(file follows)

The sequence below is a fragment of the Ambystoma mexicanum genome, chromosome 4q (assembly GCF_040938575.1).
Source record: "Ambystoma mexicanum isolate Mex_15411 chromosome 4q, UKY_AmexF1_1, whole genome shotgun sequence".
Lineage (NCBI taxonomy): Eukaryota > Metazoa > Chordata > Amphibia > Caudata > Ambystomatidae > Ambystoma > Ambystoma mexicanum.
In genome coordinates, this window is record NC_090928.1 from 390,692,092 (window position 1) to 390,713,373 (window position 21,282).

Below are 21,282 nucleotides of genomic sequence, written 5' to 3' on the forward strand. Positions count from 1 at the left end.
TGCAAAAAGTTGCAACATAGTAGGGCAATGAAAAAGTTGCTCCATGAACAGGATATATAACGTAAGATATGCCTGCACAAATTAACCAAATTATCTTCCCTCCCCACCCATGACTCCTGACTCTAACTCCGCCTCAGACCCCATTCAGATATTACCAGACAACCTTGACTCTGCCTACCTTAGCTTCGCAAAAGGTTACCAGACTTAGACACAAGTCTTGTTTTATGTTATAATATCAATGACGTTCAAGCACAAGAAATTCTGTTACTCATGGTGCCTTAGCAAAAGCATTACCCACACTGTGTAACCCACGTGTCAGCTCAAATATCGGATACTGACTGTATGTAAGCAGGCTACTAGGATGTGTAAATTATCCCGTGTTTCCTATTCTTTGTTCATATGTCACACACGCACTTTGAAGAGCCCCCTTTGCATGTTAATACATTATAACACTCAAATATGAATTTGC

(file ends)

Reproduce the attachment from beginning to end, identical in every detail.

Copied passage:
The sequence below is a fragment of the Ambystoma mexicanum genome, chromosome 4q (assembly GCF_040938575.1).
Source record: "Ambystoma mexicanum isolate Mex_15411 chromosome 4q, UKY_AmexF1_1, whole genome shotgun sequence".
Lineage (NCBI taxonomy): Eukaryota > Metazoa > Chordata > Amphibia > Caudata > Ambystomatidae > Ambystoma > Ambystoma mexicanum.
In genome coordinates, this window is record NC_090928.1 from 390,692,092 (window position 1) to 390,713,373 (window position 21,282).

Below are 21,282 nucleotides of genomic sequence, written 5' to 3' on the forward strand. Positions count from 1 at the left end.
TGCAAAAAGTTGCAACATAGTAGGGCAATGAAAAAGTTGCTCCATGAACAGGATATATAACGTAAGATATGCCTGCACAAATTAACCAAATTATCTTCCCTCCCCACCCATGACTCCTGACTCTAACTCCGCCTCAGACCCCATTCAGATATTACCAGACAACCTTGACTCTGCCTACCTTAGCTTCGCAAAAGGTTACCAGACTTAGACACAAGTCTTGTTTTATGTTATAATATCAATGACGTTCAAGCACAAGAAATTCTGTTACTCATGGTGCCTTAGCAAAAGCATTACCCACACTGTGTAACCCACGTGTCAGCTCAAATATCGGATACTGACTGTATGTAAGCAGGCTACTAGGATGTGTAAATTATCCCGTGTTTCCTATTCTTTGTTCATATGTCACACACGCACTTTGAAGAGCCCCCTTTGCATGTTAATACATTATAACACTCAAATATGAATTTGC